Why were they doing this? The two Manchester clubs had axes to grind with the union. Firstly, they were upset that the game had been awarded to the Manchester Athletic Club at Fallowfield, rather than to a Northern Union club, who could have sorely benefited from the revenue.

Salford were also resenting of their treatment during the Hunslet game, where there had been no shortage of suggestions of Yorkshire bias.

As for Swinton, they’d been found guilty earlier in the season of breaching professionalism rules, and they weren’t best pleased about it. Fortunately, the two teams were eventually convinced to hold the game the night before.

That night, the teams inspected Fallowfield. The work done in the past month had been immense. Fences had been erected all around the ground to prevent encroachment, and arrangements had been made for additional policing for crowd control. The game still had to compete for attention with the Manchester Cup (association) final between Bury and Stockport County, but things looked promising for Lancashire’s first Challenge Cup final.


The Teams


Bradford Daily Telegraph, 29th April 1899

The Parksiders were known for their aggressive forward play and stern defence. They were led by Albert Goldthorpe, who’d been at Hunslet since 1888, joining as a teenager.

“Ahr Albert” led from the back, and matched his power with the skill of a smart drop-kick.

His brother Walter joined him in the three-quarters, and but for the Scotsman Ramage, all of the team were English, and most hailed from West Yorkshire.



The Spinners fielded a younger, more diverse line up. Moffatt, Telfer and Fraser formed a triumvirate of Scottish recruits, there were two Welshmen (Thomas and Davies) and even a man from Northampton!

The key players were captain Arthur Lees, the half back, and Tom Fletcher, the centre. Lees was the spark that lit the exciting Oldham back line.

Any hope Hunslet had depended on the Yorkshiremen smothering Lees before he could deliver the ball to the three-quarter line. And If he could find Cumberland superstar Fletcher, then Hunslet would be in very serious trouble.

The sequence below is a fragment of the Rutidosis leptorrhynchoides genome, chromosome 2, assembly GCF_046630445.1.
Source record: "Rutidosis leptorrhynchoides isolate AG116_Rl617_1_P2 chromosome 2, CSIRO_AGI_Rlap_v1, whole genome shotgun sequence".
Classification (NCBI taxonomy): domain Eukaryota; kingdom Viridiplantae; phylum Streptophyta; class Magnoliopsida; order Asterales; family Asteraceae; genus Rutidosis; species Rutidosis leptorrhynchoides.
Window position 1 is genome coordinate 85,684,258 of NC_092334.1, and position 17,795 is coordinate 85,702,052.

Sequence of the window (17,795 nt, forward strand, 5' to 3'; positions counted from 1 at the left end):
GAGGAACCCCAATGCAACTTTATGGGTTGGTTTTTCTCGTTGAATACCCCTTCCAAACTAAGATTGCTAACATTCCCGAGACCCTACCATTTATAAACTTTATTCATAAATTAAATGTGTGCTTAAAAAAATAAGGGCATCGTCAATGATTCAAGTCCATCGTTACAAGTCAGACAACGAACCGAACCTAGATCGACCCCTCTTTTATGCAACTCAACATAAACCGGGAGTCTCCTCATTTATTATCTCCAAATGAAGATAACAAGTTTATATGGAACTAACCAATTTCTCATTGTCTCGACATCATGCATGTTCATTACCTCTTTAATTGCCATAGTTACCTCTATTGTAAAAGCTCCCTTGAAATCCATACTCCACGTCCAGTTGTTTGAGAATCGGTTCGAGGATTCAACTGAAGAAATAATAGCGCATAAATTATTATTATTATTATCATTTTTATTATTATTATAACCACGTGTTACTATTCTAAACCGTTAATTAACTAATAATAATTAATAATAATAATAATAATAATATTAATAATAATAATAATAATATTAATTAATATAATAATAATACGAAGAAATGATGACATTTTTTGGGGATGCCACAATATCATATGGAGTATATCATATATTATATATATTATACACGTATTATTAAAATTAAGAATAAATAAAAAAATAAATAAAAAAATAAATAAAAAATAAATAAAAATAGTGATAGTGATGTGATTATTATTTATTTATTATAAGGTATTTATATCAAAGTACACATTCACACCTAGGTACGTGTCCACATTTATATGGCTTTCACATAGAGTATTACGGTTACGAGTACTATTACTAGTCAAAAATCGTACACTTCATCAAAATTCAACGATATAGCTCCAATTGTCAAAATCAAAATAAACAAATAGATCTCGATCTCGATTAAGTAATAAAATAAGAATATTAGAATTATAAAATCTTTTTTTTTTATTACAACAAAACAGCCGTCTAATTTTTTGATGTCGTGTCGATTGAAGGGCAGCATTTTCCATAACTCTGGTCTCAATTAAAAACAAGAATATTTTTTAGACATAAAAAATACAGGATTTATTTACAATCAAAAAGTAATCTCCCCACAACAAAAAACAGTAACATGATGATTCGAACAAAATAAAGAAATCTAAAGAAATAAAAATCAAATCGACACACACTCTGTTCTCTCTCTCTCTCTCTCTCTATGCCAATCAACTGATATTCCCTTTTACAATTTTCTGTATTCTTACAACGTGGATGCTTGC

Match Day

“The rugby enthusiast…will come in his thousands” predicted Sporting Life (April 28th 1899).

In Manchester, the morning of the 29th was…wet.

That morning, trains heading from Yorkshire to Manchester were laden with extra carriages and full to the brim. At 11am, the exclusive party of the Yorkshire Committee boarded at Leeds, in their own special saloon car provided by the Lancashire and Yorkshire Railway. They picked up more dignitaries at Low Moor and Halifax before arriving in Manchester. Upon arrival, they took lunch at the Spread Eagle, before boarding specially-provided charabancs south to Fallowfield.

Most others took the tram. For about three hours the Wilmslow Road resembled an army of ants, as a constant stream of people marched upon south Manchester – one hundred years later, this journey  would become the busiest bus route in Europe.

Amazingly, the sun then came out. The wind had dropped, and excitement built in expectation of a good game. In anticipation, many had already taken their places in the pavilion, or on the velodrome banking (depending on their wealth), well before the teams themselves had arrived.

There were press everywhere, from all over the country. The early arrivals were entertained by a marathon set from the Manchester Military Band, as the excitement and the tension grew.

The Bradford Daily Telegraph (April 30th 1899) noted the diversity of the crowd – “good humoured,” with an even mix of partisans, rugby fans, dignitaries and curious locals.

There was also a significant amount of women in the crowd, highlighting that northern rugby had continued to appeal to women as fans despite a growing movement against the participation of women in British sport. “The attendance of ladies at the encounter was a record for Northern Union football,” noted the Telegraph.

Oldham led out the teams in their red and white jerseys, swiftly followed by the Yorkshire white jerseys of Hunslet.

3.30pm. Kick Off.